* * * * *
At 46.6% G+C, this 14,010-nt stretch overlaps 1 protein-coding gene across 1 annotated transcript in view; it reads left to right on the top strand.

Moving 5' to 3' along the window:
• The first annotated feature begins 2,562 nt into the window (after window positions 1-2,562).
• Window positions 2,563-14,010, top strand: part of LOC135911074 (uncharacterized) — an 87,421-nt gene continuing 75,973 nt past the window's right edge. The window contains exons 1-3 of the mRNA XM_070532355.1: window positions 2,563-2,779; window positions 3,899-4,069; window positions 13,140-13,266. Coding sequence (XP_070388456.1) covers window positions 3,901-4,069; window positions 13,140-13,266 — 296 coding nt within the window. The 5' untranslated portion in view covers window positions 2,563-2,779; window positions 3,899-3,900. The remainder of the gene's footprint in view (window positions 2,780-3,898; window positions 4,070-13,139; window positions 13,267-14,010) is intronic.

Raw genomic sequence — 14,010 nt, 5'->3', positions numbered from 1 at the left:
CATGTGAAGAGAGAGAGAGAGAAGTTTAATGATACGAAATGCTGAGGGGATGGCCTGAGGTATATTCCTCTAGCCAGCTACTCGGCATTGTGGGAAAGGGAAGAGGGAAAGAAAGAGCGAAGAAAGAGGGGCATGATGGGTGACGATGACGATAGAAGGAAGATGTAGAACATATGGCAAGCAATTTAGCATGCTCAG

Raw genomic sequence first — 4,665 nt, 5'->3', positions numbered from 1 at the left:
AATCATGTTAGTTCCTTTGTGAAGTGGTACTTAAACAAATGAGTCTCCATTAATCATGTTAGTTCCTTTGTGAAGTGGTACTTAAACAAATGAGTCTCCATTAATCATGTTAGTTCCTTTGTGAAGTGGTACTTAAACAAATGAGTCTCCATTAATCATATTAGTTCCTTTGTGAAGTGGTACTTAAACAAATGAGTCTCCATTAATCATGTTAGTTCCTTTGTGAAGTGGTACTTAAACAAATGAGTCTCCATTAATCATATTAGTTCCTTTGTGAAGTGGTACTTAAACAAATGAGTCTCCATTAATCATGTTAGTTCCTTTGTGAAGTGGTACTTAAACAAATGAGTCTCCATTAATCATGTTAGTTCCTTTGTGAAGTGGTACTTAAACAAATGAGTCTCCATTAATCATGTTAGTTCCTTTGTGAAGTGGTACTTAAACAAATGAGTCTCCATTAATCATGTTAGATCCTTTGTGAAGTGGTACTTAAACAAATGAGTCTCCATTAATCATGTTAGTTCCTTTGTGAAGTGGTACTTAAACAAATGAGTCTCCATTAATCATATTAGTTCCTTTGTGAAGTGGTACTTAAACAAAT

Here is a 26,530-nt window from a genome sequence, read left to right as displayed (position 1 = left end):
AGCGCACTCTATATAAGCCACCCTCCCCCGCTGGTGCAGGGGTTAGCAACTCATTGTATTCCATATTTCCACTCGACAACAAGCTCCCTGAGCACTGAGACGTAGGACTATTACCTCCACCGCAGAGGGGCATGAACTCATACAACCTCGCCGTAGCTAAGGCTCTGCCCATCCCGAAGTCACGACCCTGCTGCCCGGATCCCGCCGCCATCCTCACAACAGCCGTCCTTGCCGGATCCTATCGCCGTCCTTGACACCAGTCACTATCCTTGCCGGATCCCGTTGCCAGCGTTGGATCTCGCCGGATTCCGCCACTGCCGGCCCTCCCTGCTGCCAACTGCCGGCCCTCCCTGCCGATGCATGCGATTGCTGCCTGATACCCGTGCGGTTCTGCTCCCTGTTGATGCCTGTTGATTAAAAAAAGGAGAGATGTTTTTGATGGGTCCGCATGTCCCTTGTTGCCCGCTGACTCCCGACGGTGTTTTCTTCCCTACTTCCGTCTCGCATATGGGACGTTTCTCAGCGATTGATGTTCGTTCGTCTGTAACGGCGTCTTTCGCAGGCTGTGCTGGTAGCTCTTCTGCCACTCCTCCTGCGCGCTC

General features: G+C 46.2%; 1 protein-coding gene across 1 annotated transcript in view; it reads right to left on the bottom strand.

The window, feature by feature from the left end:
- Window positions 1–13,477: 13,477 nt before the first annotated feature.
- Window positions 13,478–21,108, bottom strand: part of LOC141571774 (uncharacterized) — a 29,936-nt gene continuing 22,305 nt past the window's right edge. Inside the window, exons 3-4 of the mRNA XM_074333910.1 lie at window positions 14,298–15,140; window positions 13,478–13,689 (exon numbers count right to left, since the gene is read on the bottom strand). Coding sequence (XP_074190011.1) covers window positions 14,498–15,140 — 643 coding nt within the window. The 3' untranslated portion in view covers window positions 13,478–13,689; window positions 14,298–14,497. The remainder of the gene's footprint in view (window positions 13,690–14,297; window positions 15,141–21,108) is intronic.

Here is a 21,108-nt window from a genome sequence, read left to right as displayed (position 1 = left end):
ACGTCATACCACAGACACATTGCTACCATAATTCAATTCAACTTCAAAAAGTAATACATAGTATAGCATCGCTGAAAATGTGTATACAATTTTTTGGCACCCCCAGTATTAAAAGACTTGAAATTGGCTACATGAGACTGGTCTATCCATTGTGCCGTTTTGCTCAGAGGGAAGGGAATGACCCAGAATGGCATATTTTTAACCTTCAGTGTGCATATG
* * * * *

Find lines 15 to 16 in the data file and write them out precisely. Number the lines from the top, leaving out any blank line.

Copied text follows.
Here is a 21,108-nt window from a genome sequence, read left to right as displayed (position 1 = left end):
ACGTCATACCACAGACACATTGCTACCATAATTCAATTCAACTTCAAAAAGTAATACATAGTATAGCATCGCTGAAAATGTGTATACAATTTTTTGGCACCCCCAGTATTAAAAGACTTGAAATTGGCTACATGAGACTGGTCTATCCATTGTGCCGTTTTGCTCAGAGGGAAGGGAATGACCCAGAATGGCATATTTTTAACCTTCAGTGTGCATATG